The project’s net present value is

assuming that the project is discounted at the same rate as the firm as a whole. Before the market knows of the project, the market value balance sheet of the firm is this:

The value of the firm is £100 million because the cash flow of £10 million per year is capitalized (discounted) at 10 per cent. A share of equity sells for £10 (= £100 million/10 million) because there are 10 million shares outstanding.
The firm will issue £4 million of either equity or debt. Let us consider the effect of equity and debt financing in turn.
Equity Financing Imagine that the firm announces that in the near future it will raise £4 million in equity to build a new plant. The share price, and therefore the value of the firm, will rise to reflect the positive net present value of the plant. According to efficient markets, the increase occurs immediately. That is, the rise occurs on the day of the announcement, not on the date of either the onset of construc-tion of the plant or the forthcoming equity offering. The market value balance sheet becomes this:

Note that the NPV of the plant is included in the market value balance sheet. Because the new shares have not yet been issued, the number of outstanding shares remains 10 million. The price per share has now risen to £10.60 (= £106 million/10 million) to reflect news concerning the plant.
Shortly thereafter, £4 million of equity is issued, or floated. Because the shares are selling at £10.60 per share, 377,358 (= £4 million/£10.60) shares are issued. Imagine that funds are put in the bank temporarily before being used to build the plant. The market value balance sheet becomes this:

The number of shares outstanding is now 10,377,358, because 377,358 new shares were issued. The share price is £10.60 (= £110,000,000/10,377,358). Note that the price has not changed. This is consistent with efficient capital markets, because the share price should move as a result of new information only.
Of course, the funds are placed in the bank only temporarily. Shortly after the new issue, the £4 million is given to a contractor, who builds the plant. To avoid problems in discounting, we assume that the plant is built immediately. The market value balance sheet then looks like this:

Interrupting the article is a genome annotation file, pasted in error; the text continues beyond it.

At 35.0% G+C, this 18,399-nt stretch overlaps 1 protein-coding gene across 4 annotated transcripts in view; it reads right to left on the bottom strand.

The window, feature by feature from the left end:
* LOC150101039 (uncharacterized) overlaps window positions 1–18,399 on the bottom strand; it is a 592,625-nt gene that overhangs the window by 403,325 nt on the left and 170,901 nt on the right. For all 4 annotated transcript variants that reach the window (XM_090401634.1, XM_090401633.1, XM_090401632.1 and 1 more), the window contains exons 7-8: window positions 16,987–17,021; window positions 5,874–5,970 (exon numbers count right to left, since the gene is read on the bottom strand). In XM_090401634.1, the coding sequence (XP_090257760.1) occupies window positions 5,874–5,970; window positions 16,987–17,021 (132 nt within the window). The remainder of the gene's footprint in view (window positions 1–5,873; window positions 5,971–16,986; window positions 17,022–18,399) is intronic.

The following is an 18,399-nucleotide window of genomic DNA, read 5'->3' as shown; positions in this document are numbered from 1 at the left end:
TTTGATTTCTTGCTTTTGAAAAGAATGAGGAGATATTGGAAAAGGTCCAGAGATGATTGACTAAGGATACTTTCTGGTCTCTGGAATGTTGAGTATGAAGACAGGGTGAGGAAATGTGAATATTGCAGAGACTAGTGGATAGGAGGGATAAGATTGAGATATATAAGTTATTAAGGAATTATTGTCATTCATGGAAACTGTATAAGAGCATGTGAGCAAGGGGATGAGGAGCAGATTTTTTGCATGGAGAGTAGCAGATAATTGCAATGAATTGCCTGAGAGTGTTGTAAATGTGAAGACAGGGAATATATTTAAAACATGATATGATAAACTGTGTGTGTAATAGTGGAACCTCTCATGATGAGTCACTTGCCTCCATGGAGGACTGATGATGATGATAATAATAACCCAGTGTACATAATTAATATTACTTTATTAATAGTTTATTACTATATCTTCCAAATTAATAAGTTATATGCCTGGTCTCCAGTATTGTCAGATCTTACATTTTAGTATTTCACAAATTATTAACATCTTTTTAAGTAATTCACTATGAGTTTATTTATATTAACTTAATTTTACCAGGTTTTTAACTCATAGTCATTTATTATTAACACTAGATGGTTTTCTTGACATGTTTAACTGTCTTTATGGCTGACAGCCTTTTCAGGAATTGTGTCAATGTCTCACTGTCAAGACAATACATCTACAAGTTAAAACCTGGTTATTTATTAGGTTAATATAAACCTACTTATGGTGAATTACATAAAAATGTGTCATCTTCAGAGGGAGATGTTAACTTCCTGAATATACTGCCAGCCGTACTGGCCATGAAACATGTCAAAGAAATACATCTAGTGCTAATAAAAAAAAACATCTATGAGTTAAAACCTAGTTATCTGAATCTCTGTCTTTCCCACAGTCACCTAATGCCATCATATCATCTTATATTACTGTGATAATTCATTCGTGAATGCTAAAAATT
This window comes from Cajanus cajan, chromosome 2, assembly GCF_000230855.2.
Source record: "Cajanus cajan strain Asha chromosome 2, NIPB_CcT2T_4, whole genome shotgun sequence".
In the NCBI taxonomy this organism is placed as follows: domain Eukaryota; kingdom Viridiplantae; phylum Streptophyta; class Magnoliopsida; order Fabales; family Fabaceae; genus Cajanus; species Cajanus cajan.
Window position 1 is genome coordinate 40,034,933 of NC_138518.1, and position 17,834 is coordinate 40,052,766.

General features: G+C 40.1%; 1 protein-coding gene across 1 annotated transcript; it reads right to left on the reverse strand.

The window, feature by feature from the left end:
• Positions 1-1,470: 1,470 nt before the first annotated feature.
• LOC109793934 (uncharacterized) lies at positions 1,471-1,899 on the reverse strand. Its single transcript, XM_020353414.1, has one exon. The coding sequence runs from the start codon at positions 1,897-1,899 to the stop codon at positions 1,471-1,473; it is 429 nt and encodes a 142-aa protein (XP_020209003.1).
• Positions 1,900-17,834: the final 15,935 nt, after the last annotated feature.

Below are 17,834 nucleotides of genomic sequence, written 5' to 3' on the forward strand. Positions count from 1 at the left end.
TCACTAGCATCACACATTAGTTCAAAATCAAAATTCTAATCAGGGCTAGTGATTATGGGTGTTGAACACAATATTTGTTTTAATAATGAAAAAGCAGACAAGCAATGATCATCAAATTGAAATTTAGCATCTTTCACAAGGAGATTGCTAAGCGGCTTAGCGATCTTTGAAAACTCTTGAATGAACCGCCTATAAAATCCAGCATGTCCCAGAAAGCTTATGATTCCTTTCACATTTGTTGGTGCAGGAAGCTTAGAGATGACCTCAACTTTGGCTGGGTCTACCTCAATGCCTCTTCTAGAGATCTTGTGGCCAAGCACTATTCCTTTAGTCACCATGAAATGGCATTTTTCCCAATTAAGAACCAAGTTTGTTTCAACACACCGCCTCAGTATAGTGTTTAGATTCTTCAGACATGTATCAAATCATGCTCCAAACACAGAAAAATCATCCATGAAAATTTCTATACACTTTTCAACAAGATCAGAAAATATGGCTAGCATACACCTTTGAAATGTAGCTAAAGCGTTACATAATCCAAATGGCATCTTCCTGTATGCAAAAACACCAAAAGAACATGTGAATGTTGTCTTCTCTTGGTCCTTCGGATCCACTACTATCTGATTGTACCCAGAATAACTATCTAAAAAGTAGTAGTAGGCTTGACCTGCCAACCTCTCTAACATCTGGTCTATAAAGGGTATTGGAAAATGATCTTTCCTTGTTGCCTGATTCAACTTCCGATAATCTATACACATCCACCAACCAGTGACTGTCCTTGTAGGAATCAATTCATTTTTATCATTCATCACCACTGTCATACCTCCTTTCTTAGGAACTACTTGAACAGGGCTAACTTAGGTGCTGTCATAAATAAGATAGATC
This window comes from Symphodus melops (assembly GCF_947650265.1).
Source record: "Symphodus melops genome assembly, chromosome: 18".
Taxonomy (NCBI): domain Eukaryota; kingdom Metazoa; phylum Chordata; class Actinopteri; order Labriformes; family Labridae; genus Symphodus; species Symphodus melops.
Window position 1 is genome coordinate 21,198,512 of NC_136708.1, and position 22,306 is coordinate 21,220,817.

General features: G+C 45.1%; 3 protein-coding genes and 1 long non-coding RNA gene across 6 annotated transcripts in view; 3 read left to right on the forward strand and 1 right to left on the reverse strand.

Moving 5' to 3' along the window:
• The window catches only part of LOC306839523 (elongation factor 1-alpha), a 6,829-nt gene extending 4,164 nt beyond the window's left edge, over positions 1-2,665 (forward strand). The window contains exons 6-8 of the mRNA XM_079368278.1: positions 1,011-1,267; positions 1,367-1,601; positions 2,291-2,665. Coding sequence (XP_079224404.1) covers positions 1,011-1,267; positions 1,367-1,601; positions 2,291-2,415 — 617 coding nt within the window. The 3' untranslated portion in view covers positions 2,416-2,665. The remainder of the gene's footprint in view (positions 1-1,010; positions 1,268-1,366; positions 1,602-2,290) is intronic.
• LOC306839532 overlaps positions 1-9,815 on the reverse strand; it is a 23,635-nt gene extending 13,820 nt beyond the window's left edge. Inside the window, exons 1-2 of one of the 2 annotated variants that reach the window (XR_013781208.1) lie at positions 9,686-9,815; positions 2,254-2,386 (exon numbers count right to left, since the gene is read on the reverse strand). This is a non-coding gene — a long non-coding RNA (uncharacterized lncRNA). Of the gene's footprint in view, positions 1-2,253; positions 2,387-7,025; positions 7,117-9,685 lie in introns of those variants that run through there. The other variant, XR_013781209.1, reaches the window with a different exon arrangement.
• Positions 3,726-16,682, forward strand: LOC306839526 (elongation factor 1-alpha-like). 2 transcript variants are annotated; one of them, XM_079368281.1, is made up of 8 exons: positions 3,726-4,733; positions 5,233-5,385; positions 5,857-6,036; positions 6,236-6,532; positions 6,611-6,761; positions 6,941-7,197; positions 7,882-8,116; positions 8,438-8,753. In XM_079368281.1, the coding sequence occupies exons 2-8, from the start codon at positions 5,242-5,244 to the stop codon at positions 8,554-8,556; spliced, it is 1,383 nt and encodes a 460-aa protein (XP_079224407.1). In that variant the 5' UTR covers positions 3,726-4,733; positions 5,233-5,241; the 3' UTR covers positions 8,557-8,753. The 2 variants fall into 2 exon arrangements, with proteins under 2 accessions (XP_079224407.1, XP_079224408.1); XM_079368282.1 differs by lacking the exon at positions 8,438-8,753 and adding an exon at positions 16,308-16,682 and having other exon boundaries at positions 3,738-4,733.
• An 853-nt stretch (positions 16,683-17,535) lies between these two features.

Though total assets do not change, the composition of the assets does change. The bank account has been emptied to pay the contractor. The present value of cash flows of £1 million a year from the plant is reflected as an asset worth £10 million. Because the building expenditures of £4 million have already been paid, they no longer represent a future cost. Hence they no longer reduce the value of the plant. According to efficient capital markets, the share price remains £10.60.
Expected yearly cash flow from the firm is £11 million, £10 million of which comes from the old assets and £1 million from the new. The expected return to shareholders is

Because the firm is all equity, RS = R0 = 0.10.
Debt Financing Alternatively, imagine the firm announces that in the near future it will borrow £4 million at 6 per cent to build a new plant. This implies yearly interest payments of £240,000 (= £4,000,000 × 6%). Again, the share price rises immediately to reflect the positive net present value of the plant. Thus we have the following:

The value of the firm is the same as in the equity financing case, because (a) the same plant is to be built, and (b) MM proved that debt financing is neither better nor worse than equity financing.
At some point £4 million of debt is issued. As before, the funds are placed in the bank temporarily. The market value balance sheet becomes this:

Note that debt appears on the right side of the market value balance sheet. The share price is still £10.60, in accordance with our discussion of efficient capital markets.